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The ins and outs of no-poach provisions

No-poach provisions are agreements that prohibit one company from hiring another company’s employees. This article addresses whether no-poach provisions violate applicable antitrust laws, and more specifically, the conditions under which no-poach provisions are legal.

No-poach provisions are often horizontal restraints; that is, they constitute an agreement between or among competitors restricting the way in which they will compete with one another. Horizontal restraints are often unreasonable per se under federal antitrust principles, meaning they are deemed illegal without any inquiry into their anti- or pro-competitive effects.

However, if a horizontal restraint qualifies as an “ancillary” restraint, it is analyzed under the rule of reason, to determine if it is or is not legal. To qualify as an ancillary restraint, the restraint must be subordinate and collateral to a separate, legitimate transaction.

Ancillary restraints are then determined to be permissible or impermissible, depending upon:  (1) whether the challenged restraint has a substantial anticompetitive effect that harms consumers in the relevant market; (2) the procompetitive rationale for the restraint; and (3) whether procompetitive efficiencies could be reasonably achieved through less anticompetitive means.

Key appellate case

In August of 2021, a federal appellate court, in Aya Healthcare Services, Inc. v. AMN Healthcare, Inc., issued an opinion regarding a no-poach provision in a contract between a provider of travel nursing services and a health care staffing agency. The court began by finding that the restraint was ancillary to an otherwise legitimate relationship of one company using the staff of another company.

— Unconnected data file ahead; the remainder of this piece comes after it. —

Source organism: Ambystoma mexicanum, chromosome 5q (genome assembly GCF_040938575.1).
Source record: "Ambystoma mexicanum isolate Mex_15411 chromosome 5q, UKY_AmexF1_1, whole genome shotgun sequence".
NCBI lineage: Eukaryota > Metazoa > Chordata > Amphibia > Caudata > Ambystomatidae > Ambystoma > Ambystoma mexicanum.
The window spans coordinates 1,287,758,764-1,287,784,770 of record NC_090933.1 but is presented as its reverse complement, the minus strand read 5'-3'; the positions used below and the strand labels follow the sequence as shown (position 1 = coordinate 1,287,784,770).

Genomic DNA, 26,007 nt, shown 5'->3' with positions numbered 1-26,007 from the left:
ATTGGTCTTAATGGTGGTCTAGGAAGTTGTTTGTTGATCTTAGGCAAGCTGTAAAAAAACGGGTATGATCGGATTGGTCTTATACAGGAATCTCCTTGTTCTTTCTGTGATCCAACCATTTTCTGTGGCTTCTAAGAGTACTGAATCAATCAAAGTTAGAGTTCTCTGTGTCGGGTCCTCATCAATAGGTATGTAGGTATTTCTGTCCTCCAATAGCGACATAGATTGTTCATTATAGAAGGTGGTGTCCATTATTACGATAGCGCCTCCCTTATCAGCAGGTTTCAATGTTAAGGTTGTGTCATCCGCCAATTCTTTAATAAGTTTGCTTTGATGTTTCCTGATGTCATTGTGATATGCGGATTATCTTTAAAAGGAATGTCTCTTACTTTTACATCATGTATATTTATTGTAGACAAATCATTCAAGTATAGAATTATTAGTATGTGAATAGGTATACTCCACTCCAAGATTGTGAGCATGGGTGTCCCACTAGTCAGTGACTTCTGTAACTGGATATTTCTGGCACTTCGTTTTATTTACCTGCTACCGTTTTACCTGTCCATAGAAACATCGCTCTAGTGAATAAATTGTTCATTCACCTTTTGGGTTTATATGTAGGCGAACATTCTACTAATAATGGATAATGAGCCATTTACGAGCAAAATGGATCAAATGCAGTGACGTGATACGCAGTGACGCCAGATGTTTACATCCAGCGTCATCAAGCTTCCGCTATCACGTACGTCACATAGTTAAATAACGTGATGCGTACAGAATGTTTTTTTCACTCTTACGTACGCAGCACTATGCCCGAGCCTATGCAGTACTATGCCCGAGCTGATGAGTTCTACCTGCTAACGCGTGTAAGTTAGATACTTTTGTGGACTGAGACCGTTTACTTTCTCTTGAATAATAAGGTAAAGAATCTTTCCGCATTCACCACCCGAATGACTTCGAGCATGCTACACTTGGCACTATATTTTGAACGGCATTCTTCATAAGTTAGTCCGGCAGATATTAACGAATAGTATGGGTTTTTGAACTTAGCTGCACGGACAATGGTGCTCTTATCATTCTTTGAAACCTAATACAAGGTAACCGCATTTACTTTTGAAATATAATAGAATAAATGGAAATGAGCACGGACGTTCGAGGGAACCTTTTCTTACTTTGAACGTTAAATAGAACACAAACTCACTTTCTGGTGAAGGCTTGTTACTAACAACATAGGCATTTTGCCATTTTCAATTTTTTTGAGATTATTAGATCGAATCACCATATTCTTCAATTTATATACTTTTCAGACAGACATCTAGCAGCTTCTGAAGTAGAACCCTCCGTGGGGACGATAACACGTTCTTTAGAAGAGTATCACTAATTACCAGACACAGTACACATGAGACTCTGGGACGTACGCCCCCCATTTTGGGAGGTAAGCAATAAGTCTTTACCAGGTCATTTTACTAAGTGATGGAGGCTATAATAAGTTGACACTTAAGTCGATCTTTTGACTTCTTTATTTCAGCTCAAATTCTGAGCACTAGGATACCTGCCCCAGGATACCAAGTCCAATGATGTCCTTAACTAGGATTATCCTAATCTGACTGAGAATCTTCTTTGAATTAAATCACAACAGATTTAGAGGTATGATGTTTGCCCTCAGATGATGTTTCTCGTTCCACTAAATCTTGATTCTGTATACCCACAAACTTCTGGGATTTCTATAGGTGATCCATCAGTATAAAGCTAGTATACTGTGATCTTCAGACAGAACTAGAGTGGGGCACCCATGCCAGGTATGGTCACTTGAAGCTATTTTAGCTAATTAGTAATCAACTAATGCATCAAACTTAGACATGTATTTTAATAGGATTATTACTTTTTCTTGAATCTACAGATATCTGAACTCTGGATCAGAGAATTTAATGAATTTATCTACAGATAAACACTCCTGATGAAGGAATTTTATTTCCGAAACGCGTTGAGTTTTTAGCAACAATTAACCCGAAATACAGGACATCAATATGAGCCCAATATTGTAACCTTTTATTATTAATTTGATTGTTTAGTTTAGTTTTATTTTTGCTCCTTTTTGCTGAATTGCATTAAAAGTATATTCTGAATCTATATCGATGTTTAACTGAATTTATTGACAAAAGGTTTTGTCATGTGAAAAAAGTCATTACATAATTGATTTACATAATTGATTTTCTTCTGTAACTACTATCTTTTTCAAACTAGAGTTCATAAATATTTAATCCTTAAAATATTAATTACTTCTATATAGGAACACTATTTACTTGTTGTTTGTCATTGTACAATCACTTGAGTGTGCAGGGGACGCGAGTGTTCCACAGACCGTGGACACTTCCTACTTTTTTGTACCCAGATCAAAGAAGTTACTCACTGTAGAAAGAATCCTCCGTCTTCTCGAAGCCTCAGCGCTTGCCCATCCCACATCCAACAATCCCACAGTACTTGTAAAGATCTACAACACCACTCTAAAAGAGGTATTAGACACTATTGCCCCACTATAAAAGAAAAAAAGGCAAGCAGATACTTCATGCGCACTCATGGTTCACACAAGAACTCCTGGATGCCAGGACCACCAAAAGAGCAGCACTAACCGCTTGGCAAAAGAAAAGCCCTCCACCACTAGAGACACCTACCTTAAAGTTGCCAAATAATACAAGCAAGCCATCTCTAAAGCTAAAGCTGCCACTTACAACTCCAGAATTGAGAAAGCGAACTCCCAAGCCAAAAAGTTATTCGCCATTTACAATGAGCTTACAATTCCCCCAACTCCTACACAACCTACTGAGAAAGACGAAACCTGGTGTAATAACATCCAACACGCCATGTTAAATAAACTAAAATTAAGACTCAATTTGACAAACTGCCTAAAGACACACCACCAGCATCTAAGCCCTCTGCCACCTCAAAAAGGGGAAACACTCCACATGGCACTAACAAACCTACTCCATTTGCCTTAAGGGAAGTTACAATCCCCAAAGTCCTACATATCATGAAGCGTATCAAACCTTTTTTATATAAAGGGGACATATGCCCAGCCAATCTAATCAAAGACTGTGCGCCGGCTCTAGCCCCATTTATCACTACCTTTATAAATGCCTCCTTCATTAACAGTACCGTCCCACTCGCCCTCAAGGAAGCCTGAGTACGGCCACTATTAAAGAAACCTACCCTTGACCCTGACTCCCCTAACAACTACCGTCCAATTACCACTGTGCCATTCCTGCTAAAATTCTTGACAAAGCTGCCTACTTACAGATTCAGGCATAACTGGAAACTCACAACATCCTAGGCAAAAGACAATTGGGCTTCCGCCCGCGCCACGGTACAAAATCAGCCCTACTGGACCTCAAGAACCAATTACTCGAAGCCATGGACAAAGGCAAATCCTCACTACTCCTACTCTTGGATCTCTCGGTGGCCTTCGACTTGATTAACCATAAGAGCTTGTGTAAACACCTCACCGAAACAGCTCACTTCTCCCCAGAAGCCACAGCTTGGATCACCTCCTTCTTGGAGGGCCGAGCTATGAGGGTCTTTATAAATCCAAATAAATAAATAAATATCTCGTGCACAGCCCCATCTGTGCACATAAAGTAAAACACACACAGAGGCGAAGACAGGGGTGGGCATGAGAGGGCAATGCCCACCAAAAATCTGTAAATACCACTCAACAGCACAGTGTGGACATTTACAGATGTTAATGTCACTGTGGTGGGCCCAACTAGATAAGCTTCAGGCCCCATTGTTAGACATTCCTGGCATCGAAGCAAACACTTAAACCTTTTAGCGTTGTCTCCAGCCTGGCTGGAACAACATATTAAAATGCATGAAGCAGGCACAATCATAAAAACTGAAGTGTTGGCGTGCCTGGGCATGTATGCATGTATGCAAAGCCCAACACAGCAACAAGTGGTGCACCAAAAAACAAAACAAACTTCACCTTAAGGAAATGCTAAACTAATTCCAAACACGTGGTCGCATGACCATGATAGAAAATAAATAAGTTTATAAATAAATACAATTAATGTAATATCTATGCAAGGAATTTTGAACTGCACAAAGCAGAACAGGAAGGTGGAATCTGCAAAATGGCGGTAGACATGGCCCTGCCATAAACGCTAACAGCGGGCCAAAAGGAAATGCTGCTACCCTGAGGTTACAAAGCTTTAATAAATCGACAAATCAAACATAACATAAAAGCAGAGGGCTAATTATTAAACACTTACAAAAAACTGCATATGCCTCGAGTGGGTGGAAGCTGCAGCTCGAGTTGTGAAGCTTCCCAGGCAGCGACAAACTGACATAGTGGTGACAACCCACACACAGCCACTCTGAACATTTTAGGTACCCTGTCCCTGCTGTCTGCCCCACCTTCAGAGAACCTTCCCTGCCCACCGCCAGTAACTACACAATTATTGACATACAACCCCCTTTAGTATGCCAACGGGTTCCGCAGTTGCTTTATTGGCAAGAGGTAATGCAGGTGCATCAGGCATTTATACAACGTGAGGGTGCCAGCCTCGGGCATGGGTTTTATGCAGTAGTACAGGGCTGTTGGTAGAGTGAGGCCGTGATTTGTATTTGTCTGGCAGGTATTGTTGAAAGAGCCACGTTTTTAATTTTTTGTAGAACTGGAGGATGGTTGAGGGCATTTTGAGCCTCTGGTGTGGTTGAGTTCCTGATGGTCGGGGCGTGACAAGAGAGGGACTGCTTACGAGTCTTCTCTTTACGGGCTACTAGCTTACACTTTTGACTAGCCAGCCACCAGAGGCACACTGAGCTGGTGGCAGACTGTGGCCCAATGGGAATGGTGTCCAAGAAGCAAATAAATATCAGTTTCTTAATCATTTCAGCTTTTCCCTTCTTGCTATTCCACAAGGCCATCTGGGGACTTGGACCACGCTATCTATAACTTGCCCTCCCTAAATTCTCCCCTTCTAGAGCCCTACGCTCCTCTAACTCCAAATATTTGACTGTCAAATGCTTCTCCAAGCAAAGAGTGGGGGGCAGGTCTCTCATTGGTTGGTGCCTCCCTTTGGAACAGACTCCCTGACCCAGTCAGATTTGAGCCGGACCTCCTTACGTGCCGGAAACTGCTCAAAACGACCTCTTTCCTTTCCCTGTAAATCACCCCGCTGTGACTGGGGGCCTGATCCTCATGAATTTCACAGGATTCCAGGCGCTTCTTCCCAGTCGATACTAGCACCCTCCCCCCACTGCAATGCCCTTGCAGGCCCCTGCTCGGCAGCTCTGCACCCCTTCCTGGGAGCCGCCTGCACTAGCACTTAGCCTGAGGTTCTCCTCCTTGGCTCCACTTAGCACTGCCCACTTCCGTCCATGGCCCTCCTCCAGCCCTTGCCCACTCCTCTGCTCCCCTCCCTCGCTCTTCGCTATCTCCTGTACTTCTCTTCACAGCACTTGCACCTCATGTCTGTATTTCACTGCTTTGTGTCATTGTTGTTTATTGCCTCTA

To respond to rapidly growing demand for travel nurses, which demand AMN was itself unable to supply, AMN contracted with Aya and other staffing agencies to provide additional nurses to meet that demand.  However, in exchange for the spillover assignments, Aya agreed, among other things, not to solicit AMN’s employees. Therefore, the restraint allowed competitors to give spillover assignments to other competitors without risking their established networks of traveling nurses.

Accordingly, the court found the no-poach provision legal because the restraint was reasonably necessary to the parties’ pro-competitive collaboration and resulted in greater productivity.

Also, the court found no substantial anti-competitive effects that harmed consumers in the market, such as an increase in prices resulting from the no-poach provision.

Although the court refused to find antitrust liability resulting from the no-poach provision in Aya Healthcare Services, public opinion against no-poach provisions and other noncompetition agreements is growing, and, therefore, one should expect more litigation in this area.

Barry F. Rosen is the chairman & CEO of the law firm of Gordon Feinblatt LLC, heads the firm’s health care practice group, and can be reached at 410-576-4224 or brosen@gfrlaw.com.